Eco-moral Tribalism for Progressive Sustainability

ubuntu african concept meaning I am because we are
Ubuntu is a traditional African concept, which means ‘I am because we are’. It’s a term for humaneness, for caring, sharing and being in harmony with all of creation

Progressive sustainability, as opposed to progressive unsustainability, is a challenging prospect. Perhaps the only thing more challenging is figuring out how to live in a compassionate empathic way with our fellow man. I mean there are people caught up in the progressive unsustainability paradigm who are downright lazy, ignorant, stubborn, and mean to contend with.

But can we all agree that we don’t want people to starve? Can we all agree that we don’t want people to go without fresh water? Can we all agree that we don’t want people to go without shelter, unnecessarily? If the majority of us can agree on this then the solution is simple, albeit deceivingly simple: provide basic food/water/shelter FOR ALL that meets with basic needs to keep people healthy enough to make more of themselves if they so choose. If they choose to remain lazy, or unskilled, that’s on them. At least they won’t starve, die of thirst, or die of exposure. And maybe with the right kind of help they actually can make something better out of themselves.

There’s no cure for laziness. Only the lazy person can cure themselves. However, there is a cure for poverty. But it takes those of us with enough, to actually help out. This is the tricky part. This is the proverbial fly in the ointment. This is where people puff up their chests and espouse culturally-prescribed platitudes such as: “I earned this. Why should I be expected to help people who are too dumb and lazy to help themselves?” The answer is: compassion, empathy, and love for your fellow man. The answer is: because otherwise people will die. But I realize that all this “Jesus-hippie-talk” doesn’t jive with most people, so here’s a little analogy for you…

Let’s shrink our entire society down to a single tribe of ten tents with a single family in each tent. Each tent has a hunter. One tent has a hunter of great prowess, skilled with all weapons. The ten hunters go on a Great Hunt to provide food for the people. The skilled hunter kills 5 buffalo! The next best hunter kills 2 buffalo. And only two other hunters get a single kill each, while the other six hunters get exactly zero.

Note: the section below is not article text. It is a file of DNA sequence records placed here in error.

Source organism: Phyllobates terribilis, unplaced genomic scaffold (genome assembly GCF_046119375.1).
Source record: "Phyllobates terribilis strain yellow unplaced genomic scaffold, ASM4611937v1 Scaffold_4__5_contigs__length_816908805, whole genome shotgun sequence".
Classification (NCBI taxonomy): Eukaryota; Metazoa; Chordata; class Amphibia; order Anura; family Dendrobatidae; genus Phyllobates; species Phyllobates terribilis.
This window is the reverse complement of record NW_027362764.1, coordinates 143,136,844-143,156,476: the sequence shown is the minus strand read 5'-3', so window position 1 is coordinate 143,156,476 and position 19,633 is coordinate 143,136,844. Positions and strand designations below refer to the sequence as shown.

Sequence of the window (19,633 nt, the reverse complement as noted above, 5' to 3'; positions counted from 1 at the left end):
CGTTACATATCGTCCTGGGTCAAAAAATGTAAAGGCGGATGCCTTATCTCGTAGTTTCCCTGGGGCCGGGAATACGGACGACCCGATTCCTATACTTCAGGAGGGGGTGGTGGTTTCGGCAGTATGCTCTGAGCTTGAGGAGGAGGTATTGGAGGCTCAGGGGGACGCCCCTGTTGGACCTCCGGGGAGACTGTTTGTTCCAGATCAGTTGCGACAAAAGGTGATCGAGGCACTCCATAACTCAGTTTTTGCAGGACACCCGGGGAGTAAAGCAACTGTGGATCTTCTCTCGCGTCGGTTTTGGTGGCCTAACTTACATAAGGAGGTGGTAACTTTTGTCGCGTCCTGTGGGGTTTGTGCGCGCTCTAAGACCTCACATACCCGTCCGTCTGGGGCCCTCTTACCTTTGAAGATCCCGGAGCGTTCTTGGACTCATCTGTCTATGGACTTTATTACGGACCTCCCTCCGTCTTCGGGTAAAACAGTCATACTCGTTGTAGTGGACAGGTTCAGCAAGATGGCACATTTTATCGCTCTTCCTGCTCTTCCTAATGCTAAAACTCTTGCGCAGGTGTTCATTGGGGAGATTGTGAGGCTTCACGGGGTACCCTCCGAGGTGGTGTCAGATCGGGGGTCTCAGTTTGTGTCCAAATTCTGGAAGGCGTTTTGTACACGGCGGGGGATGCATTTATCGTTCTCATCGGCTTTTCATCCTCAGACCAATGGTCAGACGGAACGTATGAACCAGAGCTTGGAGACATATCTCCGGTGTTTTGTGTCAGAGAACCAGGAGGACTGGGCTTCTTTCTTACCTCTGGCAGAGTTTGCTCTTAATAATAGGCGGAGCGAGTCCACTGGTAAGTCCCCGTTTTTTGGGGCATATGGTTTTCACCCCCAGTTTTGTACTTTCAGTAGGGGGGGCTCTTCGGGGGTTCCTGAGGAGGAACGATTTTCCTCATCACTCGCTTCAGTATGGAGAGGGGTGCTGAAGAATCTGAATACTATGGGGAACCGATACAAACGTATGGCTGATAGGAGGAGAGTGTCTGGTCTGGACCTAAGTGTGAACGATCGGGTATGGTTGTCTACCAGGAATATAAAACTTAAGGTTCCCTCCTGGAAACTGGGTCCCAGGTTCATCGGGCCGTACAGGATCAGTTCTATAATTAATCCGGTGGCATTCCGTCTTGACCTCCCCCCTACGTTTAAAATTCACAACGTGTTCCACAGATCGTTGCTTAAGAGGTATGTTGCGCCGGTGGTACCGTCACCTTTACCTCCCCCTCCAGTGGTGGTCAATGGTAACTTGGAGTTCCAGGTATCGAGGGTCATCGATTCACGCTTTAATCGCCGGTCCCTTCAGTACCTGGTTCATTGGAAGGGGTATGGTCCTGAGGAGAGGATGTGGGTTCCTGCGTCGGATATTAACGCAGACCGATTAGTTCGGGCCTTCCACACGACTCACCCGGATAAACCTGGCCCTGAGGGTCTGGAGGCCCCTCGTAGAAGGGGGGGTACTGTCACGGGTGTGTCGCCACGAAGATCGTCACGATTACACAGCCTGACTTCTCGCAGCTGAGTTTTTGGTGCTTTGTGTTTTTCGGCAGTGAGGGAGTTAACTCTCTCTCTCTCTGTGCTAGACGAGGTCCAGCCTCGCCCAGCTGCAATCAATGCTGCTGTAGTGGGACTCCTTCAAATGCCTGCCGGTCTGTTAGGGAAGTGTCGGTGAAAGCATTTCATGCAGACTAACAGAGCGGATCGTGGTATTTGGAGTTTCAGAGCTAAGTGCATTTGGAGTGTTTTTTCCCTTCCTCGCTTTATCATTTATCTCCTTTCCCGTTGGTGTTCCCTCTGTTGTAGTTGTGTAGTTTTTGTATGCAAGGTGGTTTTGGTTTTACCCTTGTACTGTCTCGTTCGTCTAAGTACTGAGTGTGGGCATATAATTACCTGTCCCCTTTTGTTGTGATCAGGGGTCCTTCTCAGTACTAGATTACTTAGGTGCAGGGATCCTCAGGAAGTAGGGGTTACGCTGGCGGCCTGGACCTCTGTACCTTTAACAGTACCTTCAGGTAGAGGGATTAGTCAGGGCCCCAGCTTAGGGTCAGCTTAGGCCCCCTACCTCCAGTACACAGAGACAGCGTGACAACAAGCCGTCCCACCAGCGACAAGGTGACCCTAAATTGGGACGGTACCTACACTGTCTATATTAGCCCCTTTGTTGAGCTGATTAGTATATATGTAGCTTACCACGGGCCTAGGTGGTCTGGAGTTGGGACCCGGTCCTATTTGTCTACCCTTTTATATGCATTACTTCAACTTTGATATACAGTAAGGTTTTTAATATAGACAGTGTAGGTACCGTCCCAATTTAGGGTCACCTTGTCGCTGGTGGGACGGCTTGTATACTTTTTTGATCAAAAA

Charles Darwin quote
Maybe these other six hunters were lazy. Maybe they were unskilled. Maybe their weapons weren’t adequate enough. Maybe it was a combination of all of these. It matters little the reason. What really matters is that they, and their innocent families, will most certainly starve. Unless?

…Unless the skilled hunter(s) share their meat (wealth) with the tribe so as to maintain a healthy tribe (eco-moral tribalism). The skilled hunter would get more of the meat, and the choicest cuts, of course, but at least the other people in the tribe wouldn’t starve. Easy right? No, not really.

This is a ridiculously simple concept to learn and to rationalize, and yet it is an excruciatingly complex concept to really understand and apply to everyday reality. The main cause of this is that most people are egotistical about what they’ve “earned.” It’s a cultural problem. We’ve been raised to believe in the false ideal of greed. Our culture has become ego-centric, as opposed to eco-centric. It whines, “Me! Me! Me!” instead of declaring: “We!”

Enoughness: Restoring Balance to the Economy

The problem is we imagine that our sense of worth is wrapped up in how skilled we are at something, because we were raised and conditioned in a culture that values competition over cooperation. This creates ego-centric specialists concerned only with narrow-minded one-upmanship. But we are social creatures first and foremost. We need each other.

Competition has always been secondary to cooperation; otherwise we wouldn’t have survived as species (Darwin). So when it comes down to it, our worth is actually wrapped up in how much we care for other people. The problem is that we’ve had the cart (competition) in front of the horse (compassion) for roughly 2,000+ years. It’s time we got the horse back in front of the cart. This will be an arduously Herculean task, considering our cultural conditioning. But it is very important, for the survival of our species, that we get it right.

The interesting thing is that when the skilled hunters distribute their wealth they become New-heroes with honor, power and prestige, as opposed to just typical heroes who only have power. We must go beyond being just a typical hero (hoarding hunter) and become a New-hero (wealth distributor).

‘I Am’ is a non-fiction film that poses two practical and provocative questions: what’s wrong with our world, and what can we do to make it better?

Image Source:
Ubuntu: I am because we are


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